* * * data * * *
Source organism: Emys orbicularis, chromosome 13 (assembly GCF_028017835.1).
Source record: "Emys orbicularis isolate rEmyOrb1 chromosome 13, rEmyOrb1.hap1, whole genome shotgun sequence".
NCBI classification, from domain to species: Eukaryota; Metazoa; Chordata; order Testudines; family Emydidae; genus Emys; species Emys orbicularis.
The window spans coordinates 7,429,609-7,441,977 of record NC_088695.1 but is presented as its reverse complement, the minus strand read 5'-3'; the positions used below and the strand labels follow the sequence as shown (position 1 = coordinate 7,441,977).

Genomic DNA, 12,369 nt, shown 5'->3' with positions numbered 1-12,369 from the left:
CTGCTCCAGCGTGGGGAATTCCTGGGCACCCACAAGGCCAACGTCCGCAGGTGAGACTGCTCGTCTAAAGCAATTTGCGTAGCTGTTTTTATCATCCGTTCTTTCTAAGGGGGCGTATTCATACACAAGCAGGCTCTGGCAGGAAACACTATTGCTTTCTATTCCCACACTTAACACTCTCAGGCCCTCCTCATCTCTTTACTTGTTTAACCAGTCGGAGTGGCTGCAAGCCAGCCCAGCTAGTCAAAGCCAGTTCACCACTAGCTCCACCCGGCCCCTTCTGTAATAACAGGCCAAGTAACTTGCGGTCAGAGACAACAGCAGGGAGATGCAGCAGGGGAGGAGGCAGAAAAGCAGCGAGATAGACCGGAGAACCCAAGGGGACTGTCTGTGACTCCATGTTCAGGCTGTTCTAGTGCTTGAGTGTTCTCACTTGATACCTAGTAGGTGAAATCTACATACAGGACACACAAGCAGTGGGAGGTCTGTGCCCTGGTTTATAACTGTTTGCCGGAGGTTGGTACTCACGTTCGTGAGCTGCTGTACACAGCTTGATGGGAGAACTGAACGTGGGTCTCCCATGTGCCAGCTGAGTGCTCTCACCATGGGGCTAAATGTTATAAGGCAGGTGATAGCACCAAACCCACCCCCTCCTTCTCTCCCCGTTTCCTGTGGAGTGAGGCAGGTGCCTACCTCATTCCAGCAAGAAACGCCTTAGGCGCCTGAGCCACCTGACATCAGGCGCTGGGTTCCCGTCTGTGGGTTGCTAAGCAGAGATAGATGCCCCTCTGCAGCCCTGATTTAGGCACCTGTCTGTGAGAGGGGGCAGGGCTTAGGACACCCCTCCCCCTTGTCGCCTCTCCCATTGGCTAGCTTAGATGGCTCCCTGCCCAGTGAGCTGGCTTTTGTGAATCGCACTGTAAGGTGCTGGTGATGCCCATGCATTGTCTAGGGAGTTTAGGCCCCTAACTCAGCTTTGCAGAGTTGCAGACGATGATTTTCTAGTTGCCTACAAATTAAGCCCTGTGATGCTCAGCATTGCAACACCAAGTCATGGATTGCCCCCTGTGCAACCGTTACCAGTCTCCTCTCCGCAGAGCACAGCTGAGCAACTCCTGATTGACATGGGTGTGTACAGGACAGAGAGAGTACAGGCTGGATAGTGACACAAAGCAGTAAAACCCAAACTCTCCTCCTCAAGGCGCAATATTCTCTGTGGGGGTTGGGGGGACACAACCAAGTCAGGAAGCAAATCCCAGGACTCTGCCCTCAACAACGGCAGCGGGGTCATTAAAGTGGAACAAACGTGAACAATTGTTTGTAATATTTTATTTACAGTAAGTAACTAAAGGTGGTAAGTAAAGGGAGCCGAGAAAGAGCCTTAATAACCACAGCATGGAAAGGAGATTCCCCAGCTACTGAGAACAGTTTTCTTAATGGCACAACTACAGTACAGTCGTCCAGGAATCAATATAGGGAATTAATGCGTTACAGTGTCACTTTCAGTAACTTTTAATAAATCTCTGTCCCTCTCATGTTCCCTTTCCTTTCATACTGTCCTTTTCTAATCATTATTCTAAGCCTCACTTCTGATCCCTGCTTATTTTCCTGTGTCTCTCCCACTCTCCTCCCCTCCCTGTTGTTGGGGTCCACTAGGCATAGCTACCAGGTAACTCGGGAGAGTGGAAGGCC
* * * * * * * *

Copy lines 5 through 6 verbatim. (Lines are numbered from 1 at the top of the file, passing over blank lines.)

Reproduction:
Genomic DNA, 12,369 nt, shown 5'->3' with positions numbered 1-12,369 from the left:
CTGCTCCAGCGTGGGGAATTCCTGGGCACCCACAAGGCCAACGTCCGCAGGTGAGACTGCTCGTCTAAAGCAATTTGCGTAGCTGTTTTTATCATCCGTTCTTTCTAAGGGGGCGTATTCATACACAAGCAGGCTCTGGCAGGAAACACTATTGCTTTCTATTCCCACACTTAACACTCTCAGGCCCTCCTCATCTCTTTACTTGTTTAACCAGTCGGAGTGGCTGCAAGCCAGCCCAGCTAGTCAAAGCCAGTTCACCACTAGCTCCACCCGGCCCCTTCTGTAATAACAGGCCAAGTAACTTGCGGTCAGAGACAACAGCAGGGAGATGCAGCAGGGGAGGAGGCAGAAAAGCAGCGAGATAGACCGGAGAACCCAAGGGGACTGTCTGTGACTCCATGTTCAGGCTGTTCTAGTGCTTGAGTGTTCTCACTTGATACCTAGTAGGTGAAATCTACATACAGGACACACAAGCAGTGGGAGGTCTGTGCCCTGGTTTATAACTGTTTGCCGGAGGTTGGTACTCACGTTCGTGAGCTGCTGTACACAGCTTGATGGGAGAACTGAACGTGGGTCTCCCATGTGCCAGCTGAGTGCTCTCACCATGGGGCTAAATGTTATAAGGCAGGTGATAGCACCAAACCCACCCCCTCCTTCTCTCCCCGTTTCCTGTGGAGTGAGGCAGGTGCCTACCTCATTCCAGCAAGAAACGCCTTAGGCGCCTGAGCCACCTGACATCAGGCGCTGGGTTCCCGTCTGTGGGTTGCTAAGCAGAGATAGATGCCCCTCTGCAGCCCTGATTTAGGCACCTGTCTGTGAGAGGGGGCAGGGCTTAGGACACCCCTCCCCCTTGTCGCCTCTCCCATTGGCTAGCTTAGATGGCTCCCTGCCCAGTGAGCTGGCTTTTGTGAATCGCACTGTAAGGTGCTGGTGATGCCCATGCATTGTCTAGGGAGTTTAGGCCCCTAACTCAGCTTTGCAGAGTTGCAGACGATGATTTTCTAGTTGCCTACAAATTAAGCCCTGTGATGCTCAGCATTGCAACACCAAGTCATGGATTGCCCCCTGTGCAACCGTTACCAGTCTCCTCTCCGCAGAGCACAGCTGAGCAACTCCTGATTGACATGGGTGTGTACAGGACAGAGAGAGTACAGGCTGGATAGTGACACAAAGCAGTAAAACCCAAACTCTCCTCCTCAAGGCGCAATATTCTCTGTGGGGGTTGGGGGGACACAACCAAGTCAGGAAGCAAATCCCAGGACTCTGCCCTCAACAACGGCAGCGGGGTCATTAAAGTGGAACAAACGTGAACAATTGTTTGTAATATTTTATTTACAGTAAGTAACTAAAGGTGGTAAGTAAAGGGAGCCGAGAAAGAGCCTTAATAACCACAGCATGGAAAGGAGATTCCCCAGCTACTGAGAACAGTTTTCTTAATGGCACAACTACAGTACAGTCGTCCAGGAATCAATATAGGGAATTAATGCGTTACAGTGTCACTTTCAGTAACTTTTAATAAATCTCTGTCCCTCTCATGTTCCCTTTCCTTTCATACTGTCCTTTTCTAATCATTATTCTAAGCCTCACTTCTGATCCCTGCTTATTTTCCTGTGTCTCTCCCACTCTCCTCCCCTCCCTGTTGTTGGGGTCCACTAGGCATAGCTACCAGGTAACTCGGGAGAGTGGAAGGCC